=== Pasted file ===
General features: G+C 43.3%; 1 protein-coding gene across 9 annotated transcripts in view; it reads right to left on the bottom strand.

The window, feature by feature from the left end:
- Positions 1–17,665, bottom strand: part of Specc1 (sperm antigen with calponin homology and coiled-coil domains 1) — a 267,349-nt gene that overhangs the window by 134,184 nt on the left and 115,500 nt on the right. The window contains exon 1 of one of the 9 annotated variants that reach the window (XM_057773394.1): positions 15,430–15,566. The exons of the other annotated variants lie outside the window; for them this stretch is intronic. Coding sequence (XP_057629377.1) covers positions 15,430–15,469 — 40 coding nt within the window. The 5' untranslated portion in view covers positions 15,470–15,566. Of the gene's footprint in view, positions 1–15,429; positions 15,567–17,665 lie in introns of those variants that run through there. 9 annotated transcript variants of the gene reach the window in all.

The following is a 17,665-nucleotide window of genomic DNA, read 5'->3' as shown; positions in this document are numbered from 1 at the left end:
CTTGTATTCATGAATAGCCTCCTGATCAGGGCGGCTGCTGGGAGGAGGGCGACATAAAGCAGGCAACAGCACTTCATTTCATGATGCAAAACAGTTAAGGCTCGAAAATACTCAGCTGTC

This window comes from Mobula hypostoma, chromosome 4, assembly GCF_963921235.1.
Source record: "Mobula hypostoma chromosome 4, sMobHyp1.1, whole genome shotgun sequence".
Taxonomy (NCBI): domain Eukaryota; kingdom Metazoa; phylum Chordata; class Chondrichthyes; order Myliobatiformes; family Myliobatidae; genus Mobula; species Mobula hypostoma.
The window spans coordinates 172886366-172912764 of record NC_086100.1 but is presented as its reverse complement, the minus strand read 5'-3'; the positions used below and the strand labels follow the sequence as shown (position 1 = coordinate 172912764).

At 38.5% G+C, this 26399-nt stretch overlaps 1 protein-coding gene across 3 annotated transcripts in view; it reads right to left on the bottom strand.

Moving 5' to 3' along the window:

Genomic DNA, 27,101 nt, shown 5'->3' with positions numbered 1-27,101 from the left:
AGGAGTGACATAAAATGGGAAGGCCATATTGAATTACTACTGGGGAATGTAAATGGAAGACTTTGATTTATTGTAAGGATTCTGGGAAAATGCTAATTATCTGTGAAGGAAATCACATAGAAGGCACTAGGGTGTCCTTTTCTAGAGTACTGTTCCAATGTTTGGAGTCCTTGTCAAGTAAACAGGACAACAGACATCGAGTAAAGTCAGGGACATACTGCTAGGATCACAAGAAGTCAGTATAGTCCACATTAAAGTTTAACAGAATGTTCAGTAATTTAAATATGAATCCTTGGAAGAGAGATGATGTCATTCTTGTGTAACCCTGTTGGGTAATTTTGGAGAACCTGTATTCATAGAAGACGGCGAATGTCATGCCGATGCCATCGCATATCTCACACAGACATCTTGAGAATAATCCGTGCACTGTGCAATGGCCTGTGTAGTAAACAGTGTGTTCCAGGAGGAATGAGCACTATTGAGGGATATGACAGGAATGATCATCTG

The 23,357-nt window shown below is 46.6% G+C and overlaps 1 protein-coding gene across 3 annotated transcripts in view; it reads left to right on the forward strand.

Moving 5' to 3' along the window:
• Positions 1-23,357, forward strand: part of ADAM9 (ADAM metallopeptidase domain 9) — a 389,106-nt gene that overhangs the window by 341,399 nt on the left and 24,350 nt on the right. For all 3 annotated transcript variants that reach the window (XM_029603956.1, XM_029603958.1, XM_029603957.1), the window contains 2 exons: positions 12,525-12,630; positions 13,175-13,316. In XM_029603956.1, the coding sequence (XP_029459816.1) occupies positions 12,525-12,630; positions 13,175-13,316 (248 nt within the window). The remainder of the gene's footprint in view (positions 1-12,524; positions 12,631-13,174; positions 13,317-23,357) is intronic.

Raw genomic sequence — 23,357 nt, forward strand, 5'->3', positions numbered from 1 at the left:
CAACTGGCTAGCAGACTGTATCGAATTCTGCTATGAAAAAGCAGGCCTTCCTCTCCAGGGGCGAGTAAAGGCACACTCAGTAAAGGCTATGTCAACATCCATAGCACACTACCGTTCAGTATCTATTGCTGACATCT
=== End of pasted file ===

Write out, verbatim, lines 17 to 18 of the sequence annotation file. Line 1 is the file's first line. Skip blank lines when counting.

Raw genomic sequence — 23,357 nt, forward strand, 5'->3', positions numbered from 1 at the left:
CAACTGGCTAGCAGACTGTATCGAATTCTGCTATGAAAAAGCAGGCCTTCCTCTCCAGGGGCGAGTAAAGGCACACTCAGTAAAGGCTATGTCAACATCCATAGCACACTACCGTTCAGTATCTATTGCTGACATCT